The Portuguese actor Lúcia Moniz is maybe still best known as the woman Colin Firth falls for in Love Actually. Now she stars in this sombre, angry social-realist drama from the Portuguese film-maker Ana Rocha (a London Film School graduate), which sees Brexit Britain through European eyes. There are some implausibilities and untied plot strands, but also something scary and overwhelmingly sad.
Moniz and Ruben Garcia play Bela and Jota, a Portuguese couple with three children in a London council flat who have fallen on hard times. Bela makes some money cleaning houses but Jota is angry and depressed at not having been paid for timber-yard work. Their daughter Lu (Maisie Sly) is deaf, her hearing aid has stopped working, and suddenly the family are in the abyss of poverty. Bela is reduced to shoplifting from a convenience store, after leaving the kids to play behind a bin because she is ashamed to have them with her for the theft. Things suddenly accelerate with terrifying speed: the play-centre supervisor where Bela leaves Lu notices the little girl’s non-functioning hearing aid and some bruising on her back and calls social services.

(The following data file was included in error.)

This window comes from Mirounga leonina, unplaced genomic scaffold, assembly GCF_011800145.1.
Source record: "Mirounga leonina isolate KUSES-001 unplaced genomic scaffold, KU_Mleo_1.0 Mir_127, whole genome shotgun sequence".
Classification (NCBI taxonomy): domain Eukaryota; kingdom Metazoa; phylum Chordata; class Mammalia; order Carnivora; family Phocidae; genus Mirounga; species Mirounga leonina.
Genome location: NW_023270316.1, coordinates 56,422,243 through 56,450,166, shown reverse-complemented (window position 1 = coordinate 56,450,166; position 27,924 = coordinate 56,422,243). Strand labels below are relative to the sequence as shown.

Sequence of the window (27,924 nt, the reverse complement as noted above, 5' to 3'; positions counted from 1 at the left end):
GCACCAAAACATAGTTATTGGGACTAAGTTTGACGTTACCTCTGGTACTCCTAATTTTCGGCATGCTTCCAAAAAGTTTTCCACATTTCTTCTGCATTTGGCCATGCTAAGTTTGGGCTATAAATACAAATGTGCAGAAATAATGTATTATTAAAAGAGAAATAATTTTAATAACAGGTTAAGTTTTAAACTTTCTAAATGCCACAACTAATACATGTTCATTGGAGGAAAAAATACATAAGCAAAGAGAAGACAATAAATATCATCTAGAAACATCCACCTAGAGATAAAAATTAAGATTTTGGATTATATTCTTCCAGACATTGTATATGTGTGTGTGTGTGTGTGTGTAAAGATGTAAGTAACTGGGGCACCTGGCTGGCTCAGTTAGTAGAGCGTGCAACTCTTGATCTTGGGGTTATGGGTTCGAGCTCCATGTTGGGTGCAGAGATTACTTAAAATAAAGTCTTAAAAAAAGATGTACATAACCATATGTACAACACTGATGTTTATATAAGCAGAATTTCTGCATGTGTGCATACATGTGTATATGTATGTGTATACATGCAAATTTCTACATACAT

Bela and Jota are astonished at the idea that their children could be permanently taken away, but enlist the help of activist and former social worker Ann (Sophia Myles), who advises them how to combat the system, and even has a secret plan for those prepared to take desperate measures. The care system is portrayed as callous and bureaucratic; officials see the family’s attempts to speak to their daughter in Portuguese or sign language at special “family meetings” as inherently suspect. Perhaps a little unsubtly, it is officialdom that can’t, or won’t, listen. Rocha’s film shows us a fragment of lives lived in fear of poverty.